When defendant saw the police car at night, he crouched down behind the rear bumper of his minivan and stood up. The officers could see a gun there, and it was approximately at where the sidewalk and the driveway met. There was no reasonable expectation of privacy where the gun was placed. Also, the gun was in plain view. People v. Griffin, 2020 NY Slip Op 06882, 2020 N.Y. App. Div. LEXIS 7130 (4th Dept. Nov. 20, 2020):
When the officers arrived at the scene shortly after 11:30 p.m., they observed defendant standing behind a minivan that was parked in the driveway. Initially, defendant was visible to the responding officers from about the waist up. Upon seeing the officers, however, defendant crouched behind the minivan out of the officers’ sight for a few seconds before standing up again. Based on the totality of the circumstances—including the short period of time between the 911 call, the dispatch for a “violent domestic,” and the arrival of the police officers at the reported location; the presence of defendant and his girlfriend in the driveway at that location; the responding officers’ knowledge of and familiarity with defendant and his girlfriend and the fact that the officers had responded to the same location earlier that night; and defendant’s act of crouching behind the minivan when he saw the officers arriving—the officer’s verbal command for defendant to emerge from behind the vehicle and place his hands on the side of a house was a reasonably tailored intrusion on defendant’s freedom of movement consistent with a level three encounter (see People v Camber, 167 AD3d 1558, 1558-1559 [4th Dept 2018], lv denied 33 NY3d 946 ; see generally De Bour, 40 NY2d at 223).
Contrary to defendant’s further contention, he was not subjected to an unlawful arrest when he was handcuffed, pat frisked, and placed in the back of a patrol vehicle. …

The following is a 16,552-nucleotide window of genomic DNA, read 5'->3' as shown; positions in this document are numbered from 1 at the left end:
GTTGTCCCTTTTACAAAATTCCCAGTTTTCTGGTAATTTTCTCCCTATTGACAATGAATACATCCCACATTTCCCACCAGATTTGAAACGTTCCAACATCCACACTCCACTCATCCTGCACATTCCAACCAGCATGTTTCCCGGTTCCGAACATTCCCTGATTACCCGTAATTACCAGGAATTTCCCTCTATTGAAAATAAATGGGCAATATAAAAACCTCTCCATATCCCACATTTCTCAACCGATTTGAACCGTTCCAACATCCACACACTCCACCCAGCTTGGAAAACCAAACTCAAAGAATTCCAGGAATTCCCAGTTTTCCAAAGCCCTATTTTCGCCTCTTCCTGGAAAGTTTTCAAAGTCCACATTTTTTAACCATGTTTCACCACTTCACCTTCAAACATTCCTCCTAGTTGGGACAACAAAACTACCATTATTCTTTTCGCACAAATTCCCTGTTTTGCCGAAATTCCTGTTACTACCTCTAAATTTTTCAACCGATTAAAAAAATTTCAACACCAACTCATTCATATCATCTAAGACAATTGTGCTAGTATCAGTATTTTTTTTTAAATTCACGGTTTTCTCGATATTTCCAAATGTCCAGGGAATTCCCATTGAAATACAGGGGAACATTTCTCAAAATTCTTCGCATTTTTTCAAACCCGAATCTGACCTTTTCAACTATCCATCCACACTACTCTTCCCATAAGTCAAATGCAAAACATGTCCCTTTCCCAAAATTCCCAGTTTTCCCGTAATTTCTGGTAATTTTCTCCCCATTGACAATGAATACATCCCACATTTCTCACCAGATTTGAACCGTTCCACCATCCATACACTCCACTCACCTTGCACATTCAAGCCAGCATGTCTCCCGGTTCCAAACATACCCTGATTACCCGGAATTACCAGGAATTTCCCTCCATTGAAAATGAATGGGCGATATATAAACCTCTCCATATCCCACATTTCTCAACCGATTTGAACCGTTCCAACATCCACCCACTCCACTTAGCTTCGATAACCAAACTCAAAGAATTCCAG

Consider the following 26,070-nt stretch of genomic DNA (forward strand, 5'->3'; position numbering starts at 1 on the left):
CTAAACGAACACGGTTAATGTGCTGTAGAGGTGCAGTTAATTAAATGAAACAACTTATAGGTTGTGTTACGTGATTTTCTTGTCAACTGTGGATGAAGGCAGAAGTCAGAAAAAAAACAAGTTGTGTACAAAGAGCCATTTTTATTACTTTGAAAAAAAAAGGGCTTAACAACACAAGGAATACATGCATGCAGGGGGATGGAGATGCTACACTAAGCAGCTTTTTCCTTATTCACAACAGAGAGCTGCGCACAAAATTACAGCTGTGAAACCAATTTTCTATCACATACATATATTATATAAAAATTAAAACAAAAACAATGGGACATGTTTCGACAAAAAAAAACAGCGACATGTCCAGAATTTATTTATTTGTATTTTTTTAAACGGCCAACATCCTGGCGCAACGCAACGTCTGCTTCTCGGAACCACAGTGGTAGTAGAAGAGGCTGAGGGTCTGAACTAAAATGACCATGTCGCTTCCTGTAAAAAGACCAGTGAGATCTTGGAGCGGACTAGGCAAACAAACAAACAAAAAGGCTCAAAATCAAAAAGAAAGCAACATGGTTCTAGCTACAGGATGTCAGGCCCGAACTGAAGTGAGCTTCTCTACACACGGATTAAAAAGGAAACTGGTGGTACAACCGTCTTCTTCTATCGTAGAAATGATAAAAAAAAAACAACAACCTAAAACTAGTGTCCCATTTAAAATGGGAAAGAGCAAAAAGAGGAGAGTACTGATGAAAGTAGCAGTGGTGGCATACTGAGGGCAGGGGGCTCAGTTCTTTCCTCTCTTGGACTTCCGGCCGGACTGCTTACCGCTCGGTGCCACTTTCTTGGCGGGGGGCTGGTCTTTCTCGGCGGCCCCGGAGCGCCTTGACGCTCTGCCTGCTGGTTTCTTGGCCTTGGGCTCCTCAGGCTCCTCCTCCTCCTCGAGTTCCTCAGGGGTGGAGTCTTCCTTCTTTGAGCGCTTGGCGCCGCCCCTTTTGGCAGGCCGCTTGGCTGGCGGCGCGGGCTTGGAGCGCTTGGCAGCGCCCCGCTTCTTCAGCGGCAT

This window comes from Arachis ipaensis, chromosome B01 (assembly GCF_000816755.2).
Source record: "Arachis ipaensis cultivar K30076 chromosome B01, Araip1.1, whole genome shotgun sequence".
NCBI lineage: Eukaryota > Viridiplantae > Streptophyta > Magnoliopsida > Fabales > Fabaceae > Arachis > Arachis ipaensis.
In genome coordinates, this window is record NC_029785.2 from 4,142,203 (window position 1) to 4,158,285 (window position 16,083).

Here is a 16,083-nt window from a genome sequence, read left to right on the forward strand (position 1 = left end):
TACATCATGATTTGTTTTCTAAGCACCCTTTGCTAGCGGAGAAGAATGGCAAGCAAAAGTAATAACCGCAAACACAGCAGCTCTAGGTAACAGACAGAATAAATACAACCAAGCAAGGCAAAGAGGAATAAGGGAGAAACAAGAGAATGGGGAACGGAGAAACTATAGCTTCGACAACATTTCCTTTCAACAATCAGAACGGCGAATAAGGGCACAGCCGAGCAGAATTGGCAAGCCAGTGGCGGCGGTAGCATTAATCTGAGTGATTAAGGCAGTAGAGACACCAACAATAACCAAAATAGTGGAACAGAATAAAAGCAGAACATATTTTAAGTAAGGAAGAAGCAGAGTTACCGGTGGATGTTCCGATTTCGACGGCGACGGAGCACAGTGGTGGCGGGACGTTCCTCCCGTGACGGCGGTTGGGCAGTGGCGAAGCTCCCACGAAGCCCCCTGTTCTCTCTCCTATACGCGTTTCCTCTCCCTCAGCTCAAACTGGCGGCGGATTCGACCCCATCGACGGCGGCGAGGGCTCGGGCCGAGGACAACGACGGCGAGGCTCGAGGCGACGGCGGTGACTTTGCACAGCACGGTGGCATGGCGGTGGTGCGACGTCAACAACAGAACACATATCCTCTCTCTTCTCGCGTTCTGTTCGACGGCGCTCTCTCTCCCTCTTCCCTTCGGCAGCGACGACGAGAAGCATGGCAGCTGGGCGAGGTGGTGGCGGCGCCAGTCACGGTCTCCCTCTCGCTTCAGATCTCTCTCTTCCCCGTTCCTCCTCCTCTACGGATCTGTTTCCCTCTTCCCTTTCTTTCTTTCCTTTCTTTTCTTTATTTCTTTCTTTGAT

Defendant also contends that the court erred in refusing to suppress the handgun on the ground that the officer’s discovery of it was the result of an unlawful warrantless search of the curtilage of his home. We reject that contention. “Although a private driveway leading to a home is not outside the area entitled to protection against unreasonable search and seizure …, the key inquiry … is whether defendant had a reasonable expectation of privacy in this area” (People v Smith, 109 AD2d 1096, 1098 [4th Dept 1985]). Here, the record establishes that an officer standing “a couple feet” away from the minivan parked in defendant’s driveway observed the handgun on the surface of the driveway below the front bumper of the minivan, which was “the same location” where defendant had crouched when he first saw the officers arriving. The driveway was adjacent to defendant’s property on the right and the neighboring house on the left, and it was connected to the public sidewalk in the front. The rear of the parked minivan was approximately at the sidewalk, and the front bumper was approximately “halfway up the driveway” between the two houses. The handgun, therefore, was approximately a minivan’s length away from the sidewalk, between defendant’s house and the house next door. The area was used for vehicle parking, it was not fenced or gated, and there were no signs or notices evidencing any intent to exclude the public from the area. The area was illuminated by the light from the streetlights. Thus, we conclude that the record supports the court’s determination that defendant lacked a reasonable expectation of privacy in the area where the handgun was observed by the officer (see People v Reed, 115 AD3d 1334, 1337 [4th Dept 2014], lv denied 23 NY3d 1024 ; People v Versaggi, 296 AD2d 429, 429 [2d Dept 2002], lv denied 98 NY2d 714 ; People v Warmuth, 187 AD2d 473, 474 [2d Dept 1992], lv denied 81 NY2d 894 ; cf. Collins v Virginia, _ U.S. _, 138 S Ct 1663, 1670-1671 ; United States v Alexander, 888 F3d 628, 633-634 [2d Cir 2018]).